Clubs and organizations thrive on interaction, community and events, all of which are a vital part of campus life. However, they are now forced to adapt to a remote experience and limited funds in the midst of the coronavirus pandemic.
There aren’t enough options for students, plain and simple. We should be able to pursue what we want without having to declare these subjects as majors and adding the stress of wondering if they will fit in our already hectic schedules.
Since the recession of 2008, the number of students looking to pursue careers in the humanities, specifically history, has decreased. According to occupational employment statistics by the U.S. Department of Labor, 3,700 people were employed as historians in 2008.
Stony Brook University professor of Biomedical Engineering, Donghui Zhu, is working with the Institute for Engineering-Driven Medicine to develop a new way to combat Alzheimer’s disease after securing a $3.5 million grant from the National Institutes of Health (NIH).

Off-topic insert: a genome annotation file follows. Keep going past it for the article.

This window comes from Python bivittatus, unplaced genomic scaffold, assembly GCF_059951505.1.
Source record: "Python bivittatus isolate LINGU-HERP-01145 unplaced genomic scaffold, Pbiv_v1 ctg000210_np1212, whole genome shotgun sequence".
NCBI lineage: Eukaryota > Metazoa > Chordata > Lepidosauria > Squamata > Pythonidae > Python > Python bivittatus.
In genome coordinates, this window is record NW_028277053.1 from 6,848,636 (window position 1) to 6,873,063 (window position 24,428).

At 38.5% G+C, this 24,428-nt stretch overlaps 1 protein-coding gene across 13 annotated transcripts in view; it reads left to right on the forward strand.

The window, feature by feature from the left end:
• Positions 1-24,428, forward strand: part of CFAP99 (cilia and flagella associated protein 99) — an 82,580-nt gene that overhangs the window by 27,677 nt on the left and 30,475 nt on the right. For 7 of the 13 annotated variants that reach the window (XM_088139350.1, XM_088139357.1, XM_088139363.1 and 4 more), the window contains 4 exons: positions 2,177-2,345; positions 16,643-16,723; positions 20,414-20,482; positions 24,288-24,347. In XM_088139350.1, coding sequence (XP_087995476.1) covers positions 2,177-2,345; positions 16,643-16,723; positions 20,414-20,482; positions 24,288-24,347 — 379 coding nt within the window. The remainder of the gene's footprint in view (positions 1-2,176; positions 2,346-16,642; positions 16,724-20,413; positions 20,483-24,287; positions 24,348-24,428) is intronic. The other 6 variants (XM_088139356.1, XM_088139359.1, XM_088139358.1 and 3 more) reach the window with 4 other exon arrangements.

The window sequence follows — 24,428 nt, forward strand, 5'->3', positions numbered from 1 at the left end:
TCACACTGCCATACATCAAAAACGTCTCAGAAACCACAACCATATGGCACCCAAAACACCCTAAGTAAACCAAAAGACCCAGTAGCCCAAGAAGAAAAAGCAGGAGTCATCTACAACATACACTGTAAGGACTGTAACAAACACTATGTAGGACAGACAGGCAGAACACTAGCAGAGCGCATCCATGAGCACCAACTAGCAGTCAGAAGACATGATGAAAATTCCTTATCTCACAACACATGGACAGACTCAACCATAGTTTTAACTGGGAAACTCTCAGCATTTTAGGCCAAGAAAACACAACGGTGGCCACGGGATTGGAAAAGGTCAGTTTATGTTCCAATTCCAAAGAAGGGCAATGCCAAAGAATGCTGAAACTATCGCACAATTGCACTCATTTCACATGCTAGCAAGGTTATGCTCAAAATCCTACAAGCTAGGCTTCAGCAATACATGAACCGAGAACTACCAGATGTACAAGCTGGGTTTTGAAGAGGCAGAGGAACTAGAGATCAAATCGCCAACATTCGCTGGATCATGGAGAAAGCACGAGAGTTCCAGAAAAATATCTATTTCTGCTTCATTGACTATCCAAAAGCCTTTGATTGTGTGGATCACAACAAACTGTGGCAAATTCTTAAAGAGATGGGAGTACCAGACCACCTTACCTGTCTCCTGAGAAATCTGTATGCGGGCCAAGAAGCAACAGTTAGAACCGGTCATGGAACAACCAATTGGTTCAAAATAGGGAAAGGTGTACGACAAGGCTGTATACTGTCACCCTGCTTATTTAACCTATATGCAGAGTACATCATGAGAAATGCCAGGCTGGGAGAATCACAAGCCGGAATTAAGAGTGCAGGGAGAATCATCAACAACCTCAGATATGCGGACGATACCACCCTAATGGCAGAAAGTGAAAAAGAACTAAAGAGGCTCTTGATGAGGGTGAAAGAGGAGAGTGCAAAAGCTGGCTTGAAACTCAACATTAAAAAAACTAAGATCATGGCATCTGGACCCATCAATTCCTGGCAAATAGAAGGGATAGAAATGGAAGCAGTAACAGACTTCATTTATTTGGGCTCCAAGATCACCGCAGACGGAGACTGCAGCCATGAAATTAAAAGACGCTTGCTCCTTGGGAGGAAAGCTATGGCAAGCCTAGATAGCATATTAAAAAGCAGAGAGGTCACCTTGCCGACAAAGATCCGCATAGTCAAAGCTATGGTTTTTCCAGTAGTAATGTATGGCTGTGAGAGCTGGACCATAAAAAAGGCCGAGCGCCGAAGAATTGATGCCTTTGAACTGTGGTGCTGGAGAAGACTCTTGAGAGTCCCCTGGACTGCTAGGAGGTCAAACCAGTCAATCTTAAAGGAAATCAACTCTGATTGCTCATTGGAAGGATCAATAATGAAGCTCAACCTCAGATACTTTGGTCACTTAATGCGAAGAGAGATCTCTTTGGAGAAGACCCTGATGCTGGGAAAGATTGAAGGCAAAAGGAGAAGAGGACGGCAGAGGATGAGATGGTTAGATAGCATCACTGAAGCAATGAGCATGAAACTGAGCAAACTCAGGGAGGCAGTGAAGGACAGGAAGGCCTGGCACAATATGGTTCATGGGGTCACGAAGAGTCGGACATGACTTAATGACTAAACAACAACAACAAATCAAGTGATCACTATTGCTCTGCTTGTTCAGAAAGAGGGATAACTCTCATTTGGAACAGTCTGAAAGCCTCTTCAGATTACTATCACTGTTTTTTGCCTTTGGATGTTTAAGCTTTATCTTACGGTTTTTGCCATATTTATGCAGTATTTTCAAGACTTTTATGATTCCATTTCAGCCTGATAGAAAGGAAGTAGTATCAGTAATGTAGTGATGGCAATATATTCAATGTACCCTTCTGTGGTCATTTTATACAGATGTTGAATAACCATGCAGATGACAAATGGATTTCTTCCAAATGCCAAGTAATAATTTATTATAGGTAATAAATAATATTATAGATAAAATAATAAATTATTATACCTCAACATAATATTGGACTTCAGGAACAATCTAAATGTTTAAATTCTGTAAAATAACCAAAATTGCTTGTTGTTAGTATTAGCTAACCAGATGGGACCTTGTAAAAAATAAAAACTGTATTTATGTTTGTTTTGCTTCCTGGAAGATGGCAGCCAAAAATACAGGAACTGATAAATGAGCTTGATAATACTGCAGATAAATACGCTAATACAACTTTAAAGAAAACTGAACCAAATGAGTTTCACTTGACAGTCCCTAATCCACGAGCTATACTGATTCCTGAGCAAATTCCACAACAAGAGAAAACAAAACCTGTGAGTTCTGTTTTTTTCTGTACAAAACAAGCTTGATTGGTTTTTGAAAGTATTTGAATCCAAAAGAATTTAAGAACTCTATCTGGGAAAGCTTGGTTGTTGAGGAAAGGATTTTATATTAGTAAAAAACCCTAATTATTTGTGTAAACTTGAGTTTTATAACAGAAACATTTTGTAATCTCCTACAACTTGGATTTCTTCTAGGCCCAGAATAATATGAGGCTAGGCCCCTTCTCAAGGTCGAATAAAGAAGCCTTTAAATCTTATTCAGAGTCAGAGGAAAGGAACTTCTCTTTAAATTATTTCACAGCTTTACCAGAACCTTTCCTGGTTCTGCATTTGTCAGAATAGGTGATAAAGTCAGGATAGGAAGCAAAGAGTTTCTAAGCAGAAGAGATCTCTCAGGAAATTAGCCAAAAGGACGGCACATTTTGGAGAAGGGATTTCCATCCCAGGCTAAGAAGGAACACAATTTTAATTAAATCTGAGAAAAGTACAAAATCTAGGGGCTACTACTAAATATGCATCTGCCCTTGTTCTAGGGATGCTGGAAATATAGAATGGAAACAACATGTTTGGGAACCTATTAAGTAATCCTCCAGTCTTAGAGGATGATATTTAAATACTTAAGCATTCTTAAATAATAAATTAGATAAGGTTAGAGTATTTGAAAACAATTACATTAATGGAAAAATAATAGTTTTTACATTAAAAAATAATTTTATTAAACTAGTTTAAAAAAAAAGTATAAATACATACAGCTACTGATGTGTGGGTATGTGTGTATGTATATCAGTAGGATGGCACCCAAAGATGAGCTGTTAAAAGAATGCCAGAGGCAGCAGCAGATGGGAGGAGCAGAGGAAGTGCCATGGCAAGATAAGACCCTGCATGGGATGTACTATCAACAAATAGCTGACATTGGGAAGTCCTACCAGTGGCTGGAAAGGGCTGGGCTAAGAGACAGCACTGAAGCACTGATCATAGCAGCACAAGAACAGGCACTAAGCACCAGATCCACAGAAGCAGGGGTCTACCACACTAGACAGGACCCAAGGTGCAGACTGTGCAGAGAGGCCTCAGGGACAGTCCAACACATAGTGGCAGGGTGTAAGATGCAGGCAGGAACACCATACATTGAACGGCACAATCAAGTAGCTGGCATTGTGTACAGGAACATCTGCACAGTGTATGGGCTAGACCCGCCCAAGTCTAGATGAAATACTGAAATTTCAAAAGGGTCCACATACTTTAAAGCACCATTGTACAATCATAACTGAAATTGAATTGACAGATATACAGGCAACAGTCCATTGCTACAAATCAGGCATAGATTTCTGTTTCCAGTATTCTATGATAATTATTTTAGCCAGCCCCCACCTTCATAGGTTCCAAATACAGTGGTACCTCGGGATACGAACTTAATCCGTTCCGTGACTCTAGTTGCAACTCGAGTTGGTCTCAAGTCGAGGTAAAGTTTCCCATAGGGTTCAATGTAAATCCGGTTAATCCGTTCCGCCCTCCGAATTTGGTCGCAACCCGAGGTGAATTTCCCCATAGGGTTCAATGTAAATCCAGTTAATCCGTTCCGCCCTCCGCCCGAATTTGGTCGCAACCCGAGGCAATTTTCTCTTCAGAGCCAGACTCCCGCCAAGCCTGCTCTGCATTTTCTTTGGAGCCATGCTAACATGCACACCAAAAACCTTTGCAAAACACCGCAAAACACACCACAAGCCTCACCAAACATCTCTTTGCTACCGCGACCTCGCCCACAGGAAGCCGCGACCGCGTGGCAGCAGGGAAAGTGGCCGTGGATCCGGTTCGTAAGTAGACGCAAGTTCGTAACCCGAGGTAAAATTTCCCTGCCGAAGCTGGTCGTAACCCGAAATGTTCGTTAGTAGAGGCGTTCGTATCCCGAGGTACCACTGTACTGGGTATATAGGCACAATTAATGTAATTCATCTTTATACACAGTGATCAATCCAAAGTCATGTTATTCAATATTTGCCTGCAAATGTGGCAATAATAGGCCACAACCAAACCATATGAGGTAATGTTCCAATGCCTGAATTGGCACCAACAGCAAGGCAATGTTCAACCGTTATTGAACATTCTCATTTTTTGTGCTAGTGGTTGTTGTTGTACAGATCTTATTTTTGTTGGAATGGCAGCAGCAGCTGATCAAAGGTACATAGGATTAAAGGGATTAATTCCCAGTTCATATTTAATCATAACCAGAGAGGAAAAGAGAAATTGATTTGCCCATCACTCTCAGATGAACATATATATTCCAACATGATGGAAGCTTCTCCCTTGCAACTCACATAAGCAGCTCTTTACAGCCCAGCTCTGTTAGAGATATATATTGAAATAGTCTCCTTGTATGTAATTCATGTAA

The university will be loosening its hiring restrictions after “substantial progress” was made towards stabilizing the university budget, Interim President Michael Bernstein announced during a University Senate meeting on Monday, Sept. 9.
Failing to point out the school’s problems is the same as claiming they don’t exist, and sweeping Stony Brook’s problems under the rug puts a whole new class of high school seniors in a position to be blindsided should they choose to come to the so-called 80th-best college in the country.